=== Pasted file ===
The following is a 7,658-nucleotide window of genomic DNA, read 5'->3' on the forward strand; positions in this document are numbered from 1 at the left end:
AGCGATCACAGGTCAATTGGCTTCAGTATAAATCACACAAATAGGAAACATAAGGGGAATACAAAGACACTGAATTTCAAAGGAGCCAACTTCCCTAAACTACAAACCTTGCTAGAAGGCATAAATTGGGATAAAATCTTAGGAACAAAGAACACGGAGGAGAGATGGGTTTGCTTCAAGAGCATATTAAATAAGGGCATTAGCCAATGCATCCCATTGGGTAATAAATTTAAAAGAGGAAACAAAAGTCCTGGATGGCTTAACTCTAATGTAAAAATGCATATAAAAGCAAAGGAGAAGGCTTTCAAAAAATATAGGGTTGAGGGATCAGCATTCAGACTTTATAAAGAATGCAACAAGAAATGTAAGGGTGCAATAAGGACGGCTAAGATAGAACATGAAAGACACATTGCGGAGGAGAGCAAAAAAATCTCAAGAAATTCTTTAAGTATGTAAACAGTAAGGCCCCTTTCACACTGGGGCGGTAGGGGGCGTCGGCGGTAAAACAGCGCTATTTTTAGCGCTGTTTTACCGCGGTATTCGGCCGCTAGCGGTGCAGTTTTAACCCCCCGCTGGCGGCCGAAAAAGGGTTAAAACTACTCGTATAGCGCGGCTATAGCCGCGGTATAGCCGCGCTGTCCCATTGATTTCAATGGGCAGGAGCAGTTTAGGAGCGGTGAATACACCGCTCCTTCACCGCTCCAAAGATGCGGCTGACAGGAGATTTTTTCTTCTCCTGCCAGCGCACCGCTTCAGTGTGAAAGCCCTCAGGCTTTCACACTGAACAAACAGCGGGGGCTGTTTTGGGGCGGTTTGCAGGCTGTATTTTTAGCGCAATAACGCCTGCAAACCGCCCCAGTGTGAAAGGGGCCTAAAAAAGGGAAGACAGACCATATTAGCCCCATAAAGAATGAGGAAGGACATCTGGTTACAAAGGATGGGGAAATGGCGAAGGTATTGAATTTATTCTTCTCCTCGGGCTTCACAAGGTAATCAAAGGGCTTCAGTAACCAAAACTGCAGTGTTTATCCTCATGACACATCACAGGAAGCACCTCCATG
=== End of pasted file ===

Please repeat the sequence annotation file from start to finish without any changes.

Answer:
The following is a 7,658-nucleotide window of genomic DNA, read 5'->3' on the forward strand; positions in this document are numbered from 1 at the left end:
AGCGATCACAGGTCAATTGGCTTCAGTATAAATCACACAAATAGGAAACATAAGGGGAATACAAAGACACTGAATTTCAAAGGAGCCAACTTCCCTAAACTACAAACCTTGCTAGAAGGCATAAATTGGGATAAAATCTTAGGAACAAAGAACACGGAGGAGAGATGGGTTTGCTTCAAGAGCATATTAAATAAGGGCATTAGCCAATGCATCCCATTGGGTAATAAATTTAAAAGAGGAAACAAAAGTCCTGGATGGCTTAACTCTAATGTAAAAATGCATATAAAAGCAAAGGAGAAGGCTTTCAAAAAATATAGGGTTGAGGGATCAGCATTCAGACTTTATAAAGAATGCAACAAGAAATGTAAGGGTGCAATAAGGACGGCTAAGATAGAACATGAAAGACACATTGCGGAGGAGAGCAAAAAAATCTCAAGAAATTCTTTAAGTATGTAAACAGTAAGGCCCCTTTCACACTGGGGCGGTAGGGGGCGTCGGCGGTAAAACAGCGCTATTTTTAGCGCTGTTTTACCGCGGTATTCGGCCGCTAGCGGTGCAGTTTTAACCCCCCGCTGGCGGCCGAAAAAGGGTTAAAACTACTCGTATAGCGCGGCTATAGCCGCGGTATAGCCGCGCTGTCCCATTGATTTCAATGGGCAGGAGCAGTTTAGGAGCGGTGAATACACCGCTCCTTCACCGCTCCAAAGATGCGGCTGACAGGAGATTTTTTCTTCTCCTGCCAGCGCACCGCTTCAGTGTGAAAGCCCTCAGGCTTTCACACTGAACAAACAGCGGGGGCTGTTTTGGGGCGGTTTGCAGGCTGTATTTTTAGCGCAATAACGCCTGCAAACCGCCCCAGTGTGAAAGGGGCCTAAAAAAGGGAAGACAGACCATATTAGCCCCATAAAGAATGAGGAAGGACATCTGGTTACAAAGGATGGGGAAATGGCGAAGGTATTGAATTTATTCTTCTCCTCGGGCTTCACAAGGTAATCAAAGGGCTTCAGTAACCAAAACTGCAGTGTTTATCCTCATGACACATCACAGGAAGCACCTCCATG